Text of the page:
Disney Chief Executive Bob Iger rocked the entertainment world – and Netflix’s stock – this week when he announced plans to launch direct-to-consumer streaming services.
Iger described two distinct offerings, an ESPN-branded service for sports fans, and an entertainment service with movies and television shows drawn from Disney’s many brands, including Disney and Pixar.
Might music also be added to the mix?
It’s not in the works at this point, say insiders. But such a move wouldn’t be unprecedented, either.
Consider DisneyLife, a direct-to-consumer streaming app in the United Kingdom and France that offers classic and newer movies, television episodes from Disney Channel and Disney Junior, books — and music.
Subscribers who pay a monthly fee of $6.50 get access songs from such popular Disney animated films as Frozen, and The Little Mermaid, as well as to music from recording artists signed to the Disney’s Hollywood Records label, including Zendaya and Alex Maxwell.
“I don’t think it’s front of mind on anybody’s radar screen in a big way right now (in the U.S.), but it’s logical,” said Peter Csathy, chairman of the media and tech advisory firm CREATV Media. “If I want to hear kid-safe music, why wouldn’t I stream it?”
Veteran music executive Ted Cohen, who now runs TAG Strategic, said Disney has plenty of in-house digital music expertise.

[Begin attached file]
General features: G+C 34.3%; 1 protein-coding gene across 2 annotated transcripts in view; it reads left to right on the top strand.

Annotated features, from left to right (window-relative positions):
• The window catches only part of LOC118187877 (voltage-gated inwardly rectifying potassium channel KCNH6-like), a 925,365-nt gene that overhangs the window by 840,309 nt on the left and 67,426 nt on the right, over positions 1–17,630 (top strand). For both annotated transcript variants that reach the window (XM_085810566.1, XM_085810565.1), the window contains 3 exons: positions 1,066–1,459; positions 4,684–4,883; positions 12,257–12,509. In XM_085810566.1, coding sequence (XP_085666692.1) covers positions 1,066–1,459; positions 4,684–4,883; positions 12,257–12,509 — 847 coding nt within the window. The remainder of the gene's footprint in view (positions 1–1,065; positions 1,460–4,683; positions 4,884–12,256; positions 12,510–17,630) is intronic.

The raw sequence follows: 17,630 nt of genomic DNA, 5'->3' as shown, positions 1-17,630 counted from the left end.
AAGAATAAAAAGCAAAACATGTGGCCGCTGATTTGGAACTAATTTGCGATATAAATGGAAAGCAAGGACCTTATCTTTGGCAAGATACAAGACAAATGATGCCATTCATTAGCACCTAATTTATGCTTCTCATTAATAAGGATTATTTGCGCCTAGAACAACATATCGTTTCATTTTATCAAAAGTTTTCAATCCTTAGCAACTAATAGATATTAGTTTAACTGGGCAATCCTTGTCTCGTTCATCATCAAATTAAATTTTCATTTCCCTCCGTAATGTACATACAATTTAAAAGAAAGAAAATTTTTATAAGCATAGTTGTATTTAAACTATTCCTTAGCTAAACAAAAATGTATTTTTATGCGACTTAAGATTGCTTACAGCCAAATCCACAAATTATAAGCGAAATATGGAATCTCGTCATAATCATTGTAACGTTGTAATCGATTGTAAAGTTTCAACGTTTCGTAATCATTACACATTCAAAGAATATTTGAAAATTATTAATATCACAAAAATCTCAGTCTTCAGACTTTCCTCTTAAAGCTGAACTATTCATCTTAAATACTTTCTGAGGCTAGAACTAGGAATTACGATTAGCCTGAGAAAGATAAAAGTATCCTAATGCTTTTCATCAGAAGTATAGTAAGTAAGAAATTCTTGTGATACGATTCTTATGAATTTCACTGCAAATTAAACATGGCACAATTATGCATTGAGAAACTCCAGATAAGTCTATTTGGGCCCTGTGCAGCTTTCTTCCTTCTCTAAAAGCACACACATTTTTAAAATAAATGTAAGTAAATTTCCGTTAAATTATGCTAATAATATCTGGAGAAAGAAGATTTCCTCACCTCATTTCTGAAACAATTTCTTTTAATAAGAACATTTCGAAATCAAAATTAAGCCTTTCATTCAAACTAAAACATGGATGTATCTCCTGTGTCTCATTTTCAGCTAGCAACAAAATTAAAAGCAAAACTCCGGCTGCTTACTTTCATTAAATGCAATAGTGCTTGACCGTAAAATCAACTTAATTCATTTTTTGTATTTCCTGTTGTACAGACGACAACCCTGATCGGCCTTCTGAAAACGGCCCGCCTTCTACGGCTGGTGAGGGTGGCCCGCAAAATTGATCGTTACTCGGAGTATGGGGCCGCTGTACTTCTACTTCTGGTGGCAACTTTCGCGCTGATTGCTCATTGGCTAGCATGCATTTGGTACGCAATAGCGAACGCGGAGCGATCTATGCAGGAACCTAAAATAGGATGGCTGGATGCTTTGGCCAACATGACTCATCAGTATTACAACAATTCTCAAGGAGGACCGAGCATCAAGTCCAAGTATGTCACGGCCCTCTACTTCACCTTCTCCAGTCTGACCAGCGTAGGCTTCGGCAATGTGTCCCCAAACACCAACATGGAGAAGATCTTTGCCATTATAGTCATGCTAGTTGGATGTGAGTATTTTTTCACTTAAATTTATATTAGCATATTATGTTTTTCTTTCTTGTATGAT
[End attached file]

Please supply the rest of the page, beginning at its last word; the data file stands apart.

Disney Music Group President Ken Bunt established early music partnerships with YouTube, Facebook, iTunes and VEVO. Michael Abrams, a senior vice president in Disney’s strategic business initiatives, ran digital ventures at Live Nation Entertainment. And Courtney Holt, now an executive vice president of media strategy for Disney, was president of MySpace Music and, before that, ran digital strategy for MTV.
“You’ve got people with great music pedigrees if Disney wanted to start doing interesting things,” said Cohen.
It seems highly unlikely that, should Disney bring music to its U.S. entertainment app, that it would do so exclusively. That would hardly benefit artists like Demi Lovato, who got their start at Disney Channel but have established independent identities as recording artists.
“You want the content to be where the audience is,” said one source. “I couldn’t imagine pulling content from elsewhere.”
There have been past efforts for family-focused music streaming services. Rhapsody launched subscription service aimed expressly for children in 2015, dubbed Rhapsody Kids. The Internet radio service Pandora also has a station programmed for for rugrats, called Radio for Kids. But none launched by companies with Disney’s clout in the children’s sphere.
Whether or not it includes tunes, Disney’s entry into streaming could help established music streaming services by getting mainstream consumers comfortable with the subscription model, sources say.